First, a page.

Hyperandrogenaemia in Adolescent Girls: Origins of Abnormal Gonadotropin-Releasing Hormone Secretion

BJOG. 2010 Jan;117(2):143-9. doi: 10.1111/j.1471-0528.2009.02383.x.

Abstract

Polycystic ovarian syndrome is a common disorder characterized by ovulatory dysfunction and hyperandrogenemia (HA). Its origins begin peripubertally, as adolescent HA commonly leads to adult HA and decreased fertility. HA reduces inhibition of gonadotropin releasing hormone pulse frequency by progesterone, causing rapid LH pulse secretion and further increasing ovarian androgen production. Obese girls are at risk for HA and develop increased LH pulse frequency with elevated mean LH by late puberty. Many girls with HA do not exhibit normal LH pulse sensitivity to progesterone inhibition. Thus, HA may adversely affect LH pulse regulation during pubertal maturation leading to persistent HA.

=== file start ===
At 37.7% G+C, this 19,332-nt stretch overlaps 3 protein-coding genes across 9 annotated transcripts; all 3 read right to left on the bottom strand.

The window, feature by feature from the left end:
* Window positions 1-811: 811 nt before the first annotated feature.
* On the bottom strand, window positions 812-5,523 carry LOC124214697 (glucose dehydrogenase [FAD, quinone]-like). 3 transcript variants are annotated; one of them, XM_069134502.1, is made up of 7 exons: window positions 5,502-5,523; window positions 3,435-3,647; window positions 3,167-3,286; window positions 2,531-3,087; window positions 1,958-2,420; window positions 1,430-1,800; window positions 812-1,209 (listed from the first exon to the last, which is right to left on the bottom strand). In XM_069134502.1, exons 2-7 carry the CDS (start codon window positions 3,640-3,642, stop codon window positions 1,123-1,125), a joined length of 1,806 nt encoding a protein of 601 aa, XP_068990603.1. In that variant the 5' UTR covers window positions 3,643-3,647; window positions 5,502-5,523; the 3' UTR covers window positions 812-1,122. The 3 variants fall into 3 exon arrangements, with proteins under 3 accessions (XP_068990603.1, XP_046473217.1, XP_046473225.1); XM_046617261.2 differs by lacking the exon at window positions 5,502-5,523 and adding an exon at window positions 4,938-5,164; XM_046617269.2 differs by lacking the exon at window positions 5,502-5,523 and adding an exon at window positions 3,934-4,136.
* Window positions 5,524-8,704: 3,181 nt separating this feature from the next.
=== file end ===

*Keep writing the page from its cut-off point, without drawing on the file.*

Publication types

  • Research Support, N.I.H., Extramural

MeSH terms

  • Adolescent
  • Adult
  • Child
  • Child, Preschool
  • Circadian Rhythm
  • Estradiol / metabolism
  • Female
  • Gonadotropin-Releasing Hormone / metabolism*
  • Humans
  • Hyperandrogenism / complications
  • Hyperandrogenism / metabolism*
  • Infant
  • Luteinizing Hormone / metabolism
  • Menstrual Cycle / metabolism*
  • Metabolic Syndrome / complications
  • Obesity / complications
  • Obesity / metabolism
  • Polycystic Ovary Syndrome / complications
  • Polycystic Ovary Syndrome / metabolism*
  • Progesterone / physiology
  • Puberty / metabolism*
  • Puberty / physiology
  • Testosterone / metabolism

Substances

  • Gonadotropin-Releasing Hormone
  • Testosterone
  • Progesterone
  • Estradiol
  • Luteinizing Hormone